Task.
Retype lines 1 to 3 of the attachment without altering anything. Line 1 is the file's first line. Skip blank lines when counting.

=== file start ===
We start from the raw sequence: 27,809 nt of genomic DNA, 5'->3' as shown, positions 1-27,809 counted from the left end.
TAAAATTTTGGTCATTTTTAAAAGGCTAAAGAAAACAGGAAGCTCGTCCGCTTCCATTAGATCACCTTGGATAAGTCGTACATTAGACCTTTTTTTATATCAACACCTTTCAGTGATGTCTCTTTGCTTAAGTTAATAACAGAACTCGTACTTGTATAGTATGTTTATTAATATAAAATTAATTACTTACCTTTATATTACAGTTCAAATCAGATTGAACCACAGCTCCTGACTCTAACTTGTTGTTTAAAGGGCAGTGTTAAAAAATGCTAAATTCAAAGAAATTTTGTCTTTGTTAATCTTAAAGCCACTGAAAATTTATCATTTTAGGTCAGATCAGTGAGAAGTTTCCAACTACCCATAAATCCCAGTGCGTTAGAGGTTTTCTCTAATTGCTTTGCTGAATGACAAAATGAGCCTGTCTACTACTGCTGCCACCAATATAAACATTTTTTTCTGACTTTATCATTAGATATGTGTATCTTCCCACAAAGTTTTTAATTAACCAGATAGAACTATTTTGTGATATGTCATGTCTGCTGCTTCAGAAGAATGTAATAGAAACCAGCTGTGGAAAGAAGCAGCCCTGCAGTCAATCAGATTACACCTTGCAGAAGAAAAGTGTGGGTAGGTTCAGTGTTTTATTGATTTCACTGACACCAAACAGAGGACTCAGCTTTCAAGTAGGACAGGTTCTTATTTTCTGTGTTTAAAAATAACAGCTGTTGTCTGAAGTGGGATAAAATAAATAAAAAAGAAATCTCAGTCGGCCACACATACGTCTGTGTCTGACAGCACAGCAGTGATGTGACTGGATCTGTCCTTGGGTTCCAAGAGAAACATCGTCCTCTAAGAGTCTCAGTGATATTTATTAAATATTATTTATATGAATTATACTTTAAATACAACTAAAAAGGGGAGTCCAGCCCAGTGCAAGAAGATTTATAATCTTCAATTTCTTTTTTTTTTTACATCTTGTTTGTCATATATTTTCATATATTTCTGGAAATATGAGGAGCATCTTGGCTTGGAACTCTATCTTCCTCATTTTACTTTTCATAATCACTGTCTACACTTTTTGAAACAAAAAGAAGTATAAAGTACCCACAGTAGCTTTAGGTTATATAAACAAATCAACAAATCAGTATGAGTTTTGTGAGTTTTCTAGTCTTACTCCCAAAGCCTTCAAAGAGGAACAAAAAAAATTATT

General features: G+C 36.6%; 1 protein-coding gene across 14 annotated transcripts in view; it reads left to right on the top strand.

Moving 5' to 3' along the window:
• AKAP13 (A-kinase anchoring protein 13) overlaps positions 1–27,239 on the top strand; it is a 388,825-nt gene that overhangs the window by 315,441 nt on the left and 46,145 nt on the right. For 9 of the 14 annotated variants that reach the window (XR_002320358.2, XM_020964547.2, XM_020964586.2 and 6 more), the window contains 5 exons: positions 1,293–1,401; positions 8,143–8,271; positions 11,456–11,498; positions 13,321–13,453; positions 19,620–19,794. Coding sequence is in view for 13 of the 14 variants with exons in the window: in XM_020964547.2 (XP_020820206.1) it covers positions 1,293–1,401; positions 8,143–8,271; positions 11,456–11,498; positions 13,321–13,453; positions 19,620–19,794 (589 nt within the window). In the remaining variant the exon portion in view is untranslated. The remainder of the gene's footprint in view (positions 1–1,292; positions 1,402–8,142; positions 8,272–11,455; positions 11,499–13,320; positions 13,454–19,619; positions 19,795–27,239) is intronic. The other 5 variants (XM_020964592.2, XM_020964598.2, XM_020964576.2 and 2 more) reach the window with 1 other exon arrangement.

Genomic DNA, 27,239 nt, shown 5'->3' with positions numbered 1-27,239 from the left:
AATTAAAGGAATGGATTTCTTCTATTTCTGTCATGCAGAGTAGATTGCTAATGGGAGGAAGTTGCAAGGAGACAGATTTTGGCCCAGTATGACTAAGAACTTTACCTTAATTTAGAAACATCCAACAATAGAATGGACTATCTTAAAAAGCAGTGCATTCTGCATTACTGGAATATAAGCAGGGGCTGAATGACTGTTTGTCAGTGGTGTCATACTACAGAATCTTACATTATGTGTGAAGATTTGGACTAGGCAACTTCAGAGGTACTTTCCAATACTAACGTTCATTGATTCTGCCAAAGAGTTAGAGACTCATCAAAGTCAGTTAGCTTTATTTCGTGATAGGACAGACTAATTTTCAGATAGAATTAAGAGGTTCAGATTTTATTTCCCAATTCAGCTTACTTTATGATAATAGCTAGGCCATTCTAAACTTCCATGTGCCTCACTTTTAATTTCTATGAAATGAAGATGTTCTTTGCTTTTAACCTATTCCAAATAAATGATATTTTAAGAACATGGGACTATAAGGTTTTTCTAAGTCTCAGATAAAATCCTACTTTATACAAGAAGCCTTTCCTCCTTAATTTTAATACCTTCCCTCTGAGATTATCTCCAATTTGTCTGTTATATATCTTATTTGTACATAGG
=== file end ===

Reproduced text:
We start from the raw sequence: 27,809 nt of genomic DNA, 5'->3' as shown, positions 1-27,809 counted from the left end.
TAAAATTTTGGTCATTTTTAAAAGGCTAAAGAAAACAGGAAGCTCGTCCGCTTCCATTAGATCACCTTGGATAAGTCGTACATTAGACCTTTTTTTATATCAACACCTTTCAGTGATGTCTCTTTGCTTAAGTTAATAACAGAACTCGTACTTGTATAGTATGTTTATTAATATAAAATTAATTACTTACCTTTATATTACAGTTCAAATCAGATTGAACCACAGCTCCTGACTCTAACTTGTTGTTTAAAGGGCAGTGTTAAAAAATGCTAAATTCAAAGAAATTTTGTCTTTGTTAATCTTAAAGCCACTGAAAATTTATCATTTTAGGTCAGATCAGTGAGAAGTTTCCAACTACCCATAAATCCCAGTGCGTTAGAGGTTTTCTCTAATTGCTTTGCTGAATGACAAAATGAGCCTGTCTACTACTGCTGCCACCAATATAAACATTTTTTTCTGACTTTATCATTAGATATGTGTATCTTCCCACAAAGTTTTTAATTAACCAGATAGAACTATTTTGTGATATGTCATGTCTGCTGCTTCAGAAGAATGTAATAGAAACCAGCTGTGGAAAGAAGCAGCCCTGCAGTCAATCAGATTACACCTTGCAGAAGAAAAGTGTGGGTAGGTTCAGTGTTTTATTGATTTCACTGACACCAAACAGAGGACTCAGCTTTCAAGTAGGACAGGTTCTTATTTTCTGTGTTTAAAAATAACAGCTGTTGTCTGAAGTGGGATAAAATAAATAAAAAAGAAATCTCAGTCGGCCACACATACGTCTGTGTCTGACAGCACAGCAGTGATGTGACTGGATCTGTCCTTGGGTTCCAAGAGAAACATCGTCCTCTAAGAGTCTCAGTGATATTTATTAAATATTATTTATATGAATTATACTTTAAATACAACTAAAAAGGGGAGTCCAGCCCAGTGCAAGAAGATTTATAATCTTCAATTTCTTTTTTTTTTTACATCTTGTTTGTCATATATTTTCATATATTTCTGGAAATATGAGGAGCATCTTGGCTTGGAACTCTATCTTCCTCATTTTACTTTTCATAATCACTGTCTACACTTTTTGAAACAAAAAGAAGTATAAAGTACCCACAGTAGCTTTAGGTTATATAAACAAATCAACAAATCAGTATGAGTTTTGTGAGTTTTCTAGTCTTACTCCCAAAGCCTTCAAAGAGGAACAAAAAAAATTATT

General features: G+C 36.6%; 1 protein-coding gene across 14 annotated transcripts in view; it reads left to right on the top strand.